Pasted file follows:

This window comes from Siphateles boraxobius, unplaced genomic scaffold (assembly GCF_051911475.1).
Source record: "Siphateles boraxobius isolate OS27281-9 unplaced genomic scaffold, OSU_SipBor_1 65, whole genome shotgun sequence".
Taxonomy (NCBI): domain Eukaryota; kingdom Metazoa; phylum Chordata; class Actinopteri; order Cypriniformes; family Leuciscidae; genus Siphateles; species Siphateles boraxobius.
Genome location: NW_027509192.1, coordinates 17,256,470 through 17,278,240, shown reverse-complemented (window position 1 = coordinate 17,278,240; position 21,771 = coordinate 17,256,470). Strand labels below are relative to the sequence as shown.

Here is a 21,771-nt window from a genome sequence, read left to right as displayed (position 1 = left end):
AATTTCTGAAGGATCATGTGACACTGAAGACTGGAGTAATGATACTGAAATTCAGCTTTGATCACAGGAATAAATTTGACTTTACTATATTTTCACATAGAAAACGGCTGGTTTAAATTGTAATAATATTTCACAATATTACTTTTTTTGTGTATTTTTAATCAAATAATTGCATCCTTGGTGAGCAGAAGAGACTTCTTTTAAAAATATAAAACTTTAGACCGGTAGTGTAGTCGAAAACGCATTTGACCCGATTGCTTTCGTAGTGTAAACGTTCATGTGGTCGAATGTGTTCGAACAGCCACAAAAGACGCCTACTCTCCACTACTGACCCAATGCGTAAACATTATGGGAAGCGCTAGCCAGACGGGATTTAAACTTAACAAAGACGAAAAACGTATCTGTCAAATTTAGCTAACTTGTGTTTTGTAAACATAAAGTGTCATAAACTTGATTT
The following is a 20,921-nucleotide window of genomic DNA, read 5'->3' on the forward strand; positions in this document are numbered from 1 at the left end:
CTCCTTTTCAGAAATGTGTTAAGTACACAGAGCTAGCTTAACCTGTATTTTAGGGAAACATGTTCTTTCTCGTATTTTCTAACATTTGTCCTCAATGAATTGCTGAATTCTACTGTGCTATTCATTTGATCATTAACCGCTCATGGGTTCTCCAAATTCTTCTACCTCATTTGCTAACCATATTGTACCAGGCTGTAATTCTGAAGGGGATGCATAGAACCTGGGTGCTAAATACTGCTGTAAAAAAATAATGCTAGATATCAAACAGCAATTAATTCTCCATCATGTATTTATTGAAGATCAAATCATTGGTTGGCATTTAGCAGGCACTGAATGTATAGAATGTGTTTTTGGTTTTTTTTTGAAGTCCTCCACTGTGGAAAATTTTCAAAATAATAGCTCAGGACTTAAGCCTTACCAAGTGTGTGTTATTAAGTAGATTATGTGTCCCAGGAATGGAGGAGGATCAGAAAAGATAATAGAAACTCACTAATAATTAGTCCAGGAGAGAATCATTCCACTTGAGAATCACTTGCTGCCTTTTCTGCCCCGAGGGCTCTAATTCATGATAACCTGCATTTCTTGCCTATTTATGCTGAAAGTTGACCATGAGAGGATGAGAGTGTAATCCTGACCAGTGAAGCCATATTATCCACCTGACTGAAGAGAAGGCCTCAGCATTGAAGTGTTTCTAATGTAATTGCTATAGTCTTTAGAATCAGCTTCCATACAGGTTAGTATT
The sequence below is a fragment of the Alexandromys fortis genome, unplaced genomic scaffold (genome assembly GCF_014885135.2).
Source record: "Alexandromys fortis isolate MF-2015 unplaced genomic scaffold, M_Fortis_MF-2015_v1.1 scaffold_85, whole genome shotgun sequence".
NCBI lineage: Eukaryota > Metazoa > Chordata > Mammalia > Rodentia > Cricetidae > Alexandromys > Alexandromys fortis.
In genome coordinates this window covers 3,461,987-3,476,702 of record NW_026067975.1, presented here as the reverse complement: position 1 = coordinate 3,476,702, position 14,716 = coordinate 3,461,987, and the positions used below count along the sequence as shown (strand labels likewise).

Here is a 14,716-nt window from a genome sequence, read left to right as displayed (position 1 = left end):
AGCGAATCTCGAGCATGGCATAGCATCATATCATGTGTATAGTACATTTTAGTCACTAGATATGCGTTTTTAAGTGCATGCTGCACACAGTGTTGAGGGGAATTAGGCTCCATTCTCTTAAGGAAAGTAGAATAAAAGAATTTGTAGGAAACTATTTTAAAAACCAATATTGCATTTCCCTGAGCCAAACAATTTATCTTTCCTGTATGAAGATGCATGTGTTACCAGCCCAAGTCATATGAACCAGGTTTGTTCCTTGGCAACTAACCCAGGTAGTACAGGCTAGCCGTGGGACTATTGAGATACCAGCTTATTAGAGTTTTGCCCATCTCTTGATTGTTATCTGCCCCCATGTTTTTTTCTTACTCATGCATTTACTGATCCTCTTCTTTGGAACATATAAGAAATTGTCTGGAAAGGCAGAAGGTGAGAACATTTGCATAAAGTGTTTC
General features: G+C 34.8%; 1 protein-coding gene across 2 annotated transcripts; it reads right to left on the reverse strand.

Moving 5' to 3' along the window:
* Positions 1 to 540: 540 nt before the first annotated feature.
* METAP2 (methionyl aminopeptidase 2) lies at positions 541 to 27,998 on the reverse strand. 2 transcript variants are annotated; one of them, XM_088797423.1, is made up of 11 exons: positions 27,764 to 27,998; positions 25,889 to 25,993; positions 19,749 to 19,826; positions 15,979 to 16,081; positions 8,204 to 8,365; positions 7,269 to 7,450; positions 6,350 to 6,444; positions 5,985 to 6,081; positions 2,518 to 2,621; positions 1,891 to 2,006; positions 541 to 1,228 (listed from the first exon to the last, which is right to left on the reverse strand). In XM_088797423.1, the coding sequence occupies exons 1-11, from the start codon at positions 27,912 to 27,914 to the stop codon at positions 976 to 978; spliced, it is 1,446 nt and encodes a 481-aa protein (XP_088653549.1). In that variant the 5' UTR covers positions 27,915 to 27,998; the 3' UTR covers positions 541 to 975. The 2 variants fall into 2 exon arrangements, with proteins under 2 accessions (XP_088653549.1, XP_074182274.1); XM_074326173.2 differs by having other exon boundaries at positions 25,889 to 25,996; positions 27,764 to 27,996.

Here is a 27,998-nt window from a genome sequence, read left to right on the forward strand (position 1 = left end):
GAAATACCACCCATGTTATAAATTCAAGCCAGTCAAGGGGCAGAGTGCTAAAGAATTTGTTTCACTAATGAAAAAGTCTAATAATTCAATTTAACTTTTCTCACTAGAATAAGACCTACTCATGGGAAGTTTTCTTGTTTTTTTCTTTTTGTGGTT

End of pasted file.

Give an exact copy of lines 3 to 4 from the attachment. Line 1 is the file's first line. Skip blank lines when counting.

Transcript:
Taxonomy (NCBI): domain Eukaryota; kingdom Metazoa; phylum Chordata; class Actinopteri; order Cypriniformes; family Leuciscidae; genus Siphateles; species Siphateles boraxobius.
Genome location: NW_027509192.1, coordinates 17,256,470 through 17,278,240, shown reverse-complemented (window position 1 = coordinate 17,278,240; position 21,771 = coordinate 17,256,470). Strand labels below are relative to the sequence as shown.